I'm very much pumped for the imminent start of the season. There's a lot to be excited about. We are closing in on being one month away from the first tip off, and already in a few days the team is hosting Midnight Madness in Mackey. As much as the Athletic Department's new electronic format for student tickets has frustrated and confused me so far this football season, I think it will start to make sense when we no longer have to tailgate overnight in the cold for Paint Crew tickets (at least that's what I'm hoping for).
Additionally, Purdue fans should be very much excited about all of the new talent coming to West Lafayette this season. We have some very talented freshmen this year, each of whom has a chance to make an immediate impact.
Likewise, today's featured player in the Basketball Countdown made a noticeable impact as a freshman last season. Now that #34 Jacob Lawson is a sophomore, the Forward enters the new season with the added pressure to performance with more intelligence and less aggression. Thus, the big man hopes to earn more minutes en route to becoming a key contributor for this basketball team. But, it won't be an easy task.
Jacob Lawson - So.
Hometown: Reidsville, NC (Oak Ridge Military Academy)
6'8", 217 pounds
2012 projection: Contributor at Forward
In some respects, Lawson had an impressive true freshman season in a supporting role last year. In 30 appearances and 4 starts, he averaged 2.4 points per game, 11.1 minutes, 1.9 rebounds, 0.7 blocks per game and a solid .596 shooting percentage. That's a pretty impressive stat line, all things considered. And at times last season, I think many people saw flashes of Purdue's next starring big man in Jacob when he was on the court, dunking here and swatting shots there.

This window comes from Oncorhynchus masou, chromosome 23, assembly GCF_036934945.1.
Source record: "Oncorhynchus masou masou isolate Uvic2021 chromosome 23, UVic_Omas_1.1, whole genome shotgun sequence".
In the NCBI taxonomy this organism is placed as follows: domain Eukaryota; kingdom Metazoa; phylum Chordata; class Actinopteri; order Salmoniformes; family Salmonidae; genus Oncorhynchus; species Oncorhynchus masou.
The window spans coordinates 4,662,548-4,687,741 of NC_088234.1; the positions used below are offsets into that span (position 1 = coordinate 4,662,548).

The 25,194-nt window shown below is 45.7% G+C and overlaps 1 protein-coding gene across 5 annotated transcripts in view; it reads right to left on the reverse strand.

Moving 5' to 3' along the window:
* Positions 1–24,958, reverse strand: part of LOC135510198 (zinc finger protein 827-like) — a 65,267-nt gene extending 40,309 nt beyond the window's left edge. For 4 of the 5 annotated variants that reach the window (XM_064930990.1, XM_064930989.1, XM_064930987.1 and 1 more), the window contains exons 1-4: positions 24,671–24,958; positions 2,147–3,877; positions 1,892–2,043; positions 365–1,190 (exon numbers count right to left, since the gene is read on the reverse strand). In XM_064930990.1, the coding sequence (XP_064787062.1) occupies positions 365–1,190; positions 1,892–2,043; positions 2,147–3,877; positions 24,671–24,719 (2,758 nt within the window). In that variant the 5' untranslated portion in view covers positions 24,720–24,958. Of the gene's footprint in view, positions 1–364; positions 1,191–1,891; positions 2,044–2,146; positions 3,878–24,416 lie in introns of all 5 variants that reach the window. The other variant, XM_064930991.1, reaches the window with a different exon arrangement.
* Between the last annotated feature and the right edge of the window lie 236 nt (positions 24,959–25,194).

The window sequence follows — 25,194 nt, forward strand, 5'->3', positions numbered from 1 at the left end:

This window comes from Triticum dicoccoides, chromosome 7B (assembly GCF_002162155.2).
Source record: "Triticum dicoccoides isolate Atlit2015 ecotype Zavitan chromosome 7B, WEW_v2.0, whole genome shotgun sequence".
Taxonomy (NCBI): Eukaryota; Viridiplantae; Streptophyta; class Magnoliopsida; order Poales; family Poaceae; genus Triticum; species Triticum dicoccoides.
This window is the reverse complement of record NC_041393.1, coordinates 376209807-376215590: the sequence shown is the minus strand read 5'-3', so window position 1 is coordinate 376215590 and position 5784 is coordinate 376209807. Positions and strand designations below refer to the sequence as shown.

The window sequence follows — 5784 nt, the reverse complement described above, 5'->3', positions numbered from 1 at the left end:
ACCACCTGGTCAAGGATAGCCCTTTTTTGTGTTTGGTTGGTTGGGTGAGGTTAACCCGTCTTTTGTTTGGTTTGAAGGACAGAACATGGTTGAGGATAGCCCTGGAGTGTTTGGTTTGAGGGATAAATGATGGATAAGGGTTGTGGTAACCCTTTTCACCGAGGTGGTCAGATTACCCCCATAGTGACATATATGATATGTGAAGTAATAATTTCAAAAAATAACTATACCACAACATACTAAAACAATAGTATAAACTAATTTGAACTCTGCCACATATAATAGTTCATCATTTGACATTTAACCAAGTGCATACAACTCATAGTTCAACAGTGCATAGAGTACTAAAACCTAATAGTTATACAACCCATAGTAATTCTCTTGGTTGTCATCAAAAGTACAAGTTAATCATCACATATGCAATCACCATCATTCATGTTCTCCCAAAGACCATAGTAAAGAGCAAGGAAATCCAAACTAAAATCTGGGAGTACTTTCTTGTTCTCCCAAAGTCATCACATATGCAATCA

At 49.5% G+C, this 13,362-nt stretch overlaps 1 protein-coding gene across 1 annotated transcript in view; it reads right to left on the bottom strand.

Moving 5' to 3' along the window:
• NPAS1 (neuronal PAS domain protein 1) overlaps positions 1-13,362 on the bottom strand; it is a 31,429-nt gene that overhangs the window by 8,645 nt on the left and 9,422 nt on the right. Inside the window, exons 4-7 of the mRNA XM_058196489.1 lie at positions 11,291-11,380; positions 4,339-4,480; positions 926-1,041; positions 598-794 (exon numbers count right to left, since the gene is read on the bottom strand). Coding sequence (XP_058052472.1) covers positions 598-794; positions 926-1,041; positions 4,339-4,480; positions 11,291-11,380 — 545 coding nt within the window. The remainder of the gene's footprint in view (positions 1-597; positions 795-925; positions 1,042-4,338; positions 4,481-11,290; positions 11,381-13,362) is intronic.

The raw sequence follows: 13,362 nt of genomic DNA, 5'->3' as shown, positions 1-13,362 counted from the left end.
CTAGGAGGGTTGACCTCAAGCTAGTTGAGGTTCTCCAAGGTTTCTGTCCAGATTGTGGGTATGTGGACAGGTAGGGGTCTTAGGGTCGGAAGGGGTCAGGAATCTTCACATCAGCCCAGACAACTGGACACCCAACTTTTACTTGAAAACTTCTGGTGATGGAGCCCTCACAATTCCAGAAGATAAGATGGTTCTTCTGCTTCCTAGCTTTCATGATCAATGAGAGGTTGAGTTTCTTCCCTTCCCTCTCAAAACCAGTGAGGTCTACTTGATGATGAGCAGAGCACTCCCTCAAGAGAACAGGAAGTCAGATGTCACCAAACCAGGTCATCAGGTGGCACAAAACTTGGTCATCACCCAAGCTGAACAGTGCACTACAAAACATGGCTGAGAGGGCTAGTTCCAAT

However, though Jacob showed his serious skills on defense and shooting close to the hoop, he had some serious issues on the court, the major ones unfortunately being fouls and immature character issues.
Last year, Lawson racked up 2.2 fouls per game. Which doesn't seem that bad, but given that he only played 11 minutes per game, that number would bloat well past an egregious 4 fouls per game if he were a starter or sixth man playing 20 minutes a game. Even for a big man that's a lot of fouls.
Looking further into Lawson's foul troubles, he fouled out in 3 games last year, all 3 in which he played 14 minuets or less. He also racked up 3 or more fouls in 13 games, almost half of his appearances, while seeing over 17 minutes in only 2 of those contests.
Really, I think the foul issue is mostly a combination of Lawson being an inexperienced freshman, a big man (more prone to being called for fouls) and having an aggressive defensive style of play.
But, sometimes his on the court behavior seemed a bit too aggressive and over the top. If Jacob wants to reach the next level and earn a starting spot over the hefty competition around him, I think he will have to mature and settle down his playing style.
And, boy oh boy, does Lawson ever have some competition around him right now. This season he will have to fight the likes of Sandi Marcius, Donnie Hale, Travis Carroll and freshman phenoms A.J. Hammons and Jay Simpson for minutes. Not an easy task if you ask me.
What's worse is that because of his often overly aggressive play, Lawson's minutes really fell off at the end of the season, especially at the start of the Big Ten and NCAA tourneys. It will be interesting to see if Lawson can work his way back into more minutes this season, but for now, it looks like he will still be coming off the bench in most games and rarely earning more than 10 to 12 minutes.
It's sad to see a talent like Lawson get passed over, but that's life. It's a tough pill to swallow. Like Tacos, he has tons of skill, but this year brings on new challenges--heightened expectations, extra positional competitors and the loss of significant minutes.
Until Jacob Lawson can sharpen up his mental game, play more productive and smarter defense, take the time to mature emotionally and be less aggressive on the court, it seems he will continue to be simply a part of this team's supporting cast while others earn more playing time instead of him.